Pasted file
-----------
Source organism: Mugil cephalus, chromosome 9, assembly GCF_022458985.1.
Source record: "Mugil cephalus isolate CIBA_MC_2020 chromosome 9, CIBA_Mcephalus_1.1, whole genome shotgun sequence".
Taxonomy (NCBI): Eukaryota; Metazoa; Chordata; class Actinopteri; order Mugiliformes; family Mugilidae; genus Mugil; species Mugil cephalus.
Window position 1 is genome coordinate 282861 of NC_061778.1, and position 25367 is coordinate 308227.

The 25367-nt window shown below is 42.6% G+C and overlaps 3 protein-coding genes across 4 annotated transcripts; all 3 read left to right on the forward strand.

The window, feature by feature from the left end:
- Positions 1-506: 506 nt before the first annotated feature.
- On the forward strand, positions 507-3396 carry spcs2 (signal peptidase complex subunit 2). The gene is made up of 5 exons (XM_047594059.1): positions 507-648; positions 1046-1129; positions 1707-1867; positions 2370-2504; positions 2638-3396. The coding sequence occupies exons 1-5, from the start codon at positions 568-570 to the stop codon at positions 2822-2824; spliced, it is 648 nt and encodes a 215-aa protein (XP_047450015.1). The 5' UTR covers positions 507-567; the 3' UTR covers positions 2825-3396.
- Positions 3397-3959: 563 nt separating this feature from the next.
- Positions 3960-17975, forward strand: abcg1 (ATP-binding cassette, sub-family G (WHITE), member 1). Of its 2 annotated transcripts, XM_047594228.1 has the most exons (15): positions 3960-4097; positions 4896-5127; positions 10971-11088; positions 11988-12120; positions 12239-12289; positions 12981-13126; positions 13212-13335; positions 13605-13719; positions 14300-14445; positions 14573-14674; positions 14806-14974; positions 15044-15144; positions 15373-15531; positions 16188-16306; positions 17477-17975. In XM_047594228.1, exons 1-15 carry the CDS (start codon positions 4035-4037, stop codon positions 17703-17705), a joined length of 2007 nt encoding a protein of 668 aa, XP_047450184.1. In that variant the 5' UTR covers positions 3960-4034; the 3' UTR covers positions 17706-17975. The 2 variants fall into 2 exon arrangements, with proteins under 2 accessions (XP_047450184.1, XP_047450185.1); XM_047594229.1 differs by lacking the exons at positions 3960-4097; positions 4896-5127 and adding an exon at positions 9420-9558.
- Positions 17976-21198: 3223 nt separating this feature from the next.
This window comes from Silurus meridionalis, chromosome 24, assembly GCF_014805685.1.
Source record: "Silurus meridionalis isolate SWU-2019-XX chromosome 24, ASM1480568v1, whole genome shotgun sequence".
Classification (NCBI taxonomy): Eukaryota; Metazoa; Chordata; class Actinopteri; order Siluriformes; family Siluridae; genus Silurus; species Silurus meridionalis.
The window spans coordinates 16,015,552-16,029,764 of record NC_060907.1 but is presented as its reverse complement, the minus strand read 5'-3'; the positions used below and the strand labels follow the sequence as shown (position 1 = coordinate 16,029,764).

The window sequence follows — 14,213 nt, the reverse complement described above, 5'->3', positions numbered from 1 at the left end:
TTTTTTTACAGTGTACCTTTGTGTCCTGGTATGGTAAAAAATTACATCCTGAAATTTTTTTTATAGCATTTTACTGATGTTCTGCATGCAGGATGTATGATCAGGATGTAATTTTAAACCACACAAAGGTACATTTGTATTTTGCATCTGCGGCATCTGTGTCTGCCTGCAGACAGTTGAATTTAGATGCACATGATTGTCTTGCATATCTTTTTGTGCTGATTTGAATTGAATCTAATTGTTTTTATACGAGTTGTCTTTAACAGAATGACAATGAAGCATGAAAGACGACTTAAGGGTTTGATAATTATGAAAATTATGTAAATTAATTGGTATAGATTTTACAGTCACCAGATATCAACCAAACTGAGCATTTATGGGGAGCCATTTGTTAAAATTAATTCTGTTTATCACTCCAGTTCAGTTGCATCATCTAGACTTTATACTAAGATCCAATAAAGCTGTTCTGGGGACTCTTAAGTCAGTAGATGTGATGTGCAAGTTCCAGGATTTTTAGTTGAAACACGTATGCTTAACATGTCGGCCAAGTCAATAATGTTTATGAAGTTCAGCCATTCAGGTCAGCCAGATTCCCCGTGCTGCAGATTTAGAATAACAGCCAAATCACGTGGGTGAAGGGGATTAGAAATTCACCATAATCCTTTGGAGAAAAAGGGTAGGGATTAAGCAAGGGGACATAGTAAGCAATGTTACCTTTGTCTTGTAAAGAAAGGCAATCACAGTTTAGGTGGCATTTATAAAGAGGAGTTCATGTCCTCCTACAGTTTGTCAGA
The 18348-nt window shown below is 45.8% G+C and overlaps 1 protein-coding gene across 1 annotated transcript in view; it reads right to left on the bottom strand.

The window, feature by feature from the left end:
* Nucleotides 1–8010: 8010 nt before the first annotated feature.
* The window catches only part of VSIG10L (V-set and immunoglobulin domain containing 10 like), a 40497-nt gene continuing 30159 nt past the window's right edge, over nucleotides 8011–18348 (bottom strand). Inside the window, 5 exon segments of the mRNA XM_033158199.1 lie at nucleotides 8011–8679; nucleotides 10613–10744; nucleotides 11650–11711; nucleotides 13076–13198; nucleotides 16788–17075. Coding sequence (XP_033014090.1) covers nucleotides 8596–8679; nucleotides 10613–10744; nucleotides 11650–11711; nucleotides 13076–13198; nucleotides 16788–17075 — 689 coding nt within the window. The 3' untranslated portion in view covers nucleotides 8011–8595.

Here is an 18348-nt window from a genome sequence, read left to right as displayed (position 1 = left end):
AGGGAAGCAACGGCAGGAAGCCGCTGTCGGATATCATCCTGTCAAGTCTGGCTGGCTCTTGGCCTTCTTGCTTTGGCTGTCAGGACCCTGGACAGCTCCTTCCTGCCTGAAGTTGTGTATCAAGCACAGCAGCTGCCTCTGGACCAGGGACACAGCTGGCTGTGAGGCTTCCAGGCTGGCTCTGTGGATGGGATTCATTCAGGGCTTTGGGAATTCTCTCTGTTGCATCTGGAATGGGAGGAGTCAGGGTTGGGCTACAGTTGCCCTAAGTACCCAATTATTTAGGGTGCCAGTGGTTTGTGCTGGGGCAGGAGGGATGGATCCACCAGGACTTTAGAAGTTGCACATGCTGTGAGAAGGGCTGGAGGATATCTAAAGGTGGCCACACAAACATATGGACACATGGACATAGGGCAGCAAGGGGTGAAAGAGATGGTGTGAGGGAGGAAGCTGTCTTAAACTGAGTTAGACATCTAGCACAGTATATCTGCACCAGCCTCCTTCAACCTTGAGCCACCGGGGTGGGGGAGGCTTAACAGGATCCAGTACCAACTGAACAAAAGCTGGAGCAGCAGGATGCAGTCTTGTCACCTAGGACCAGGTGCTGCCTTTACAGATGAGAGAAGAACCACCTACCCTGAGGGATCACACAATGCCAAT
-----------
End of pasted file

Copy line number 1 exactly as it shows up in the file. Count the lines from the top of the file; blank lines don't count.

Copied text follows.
Source organism: Mugil cephalus, chromosome 9, assembly GCF_022458985.1.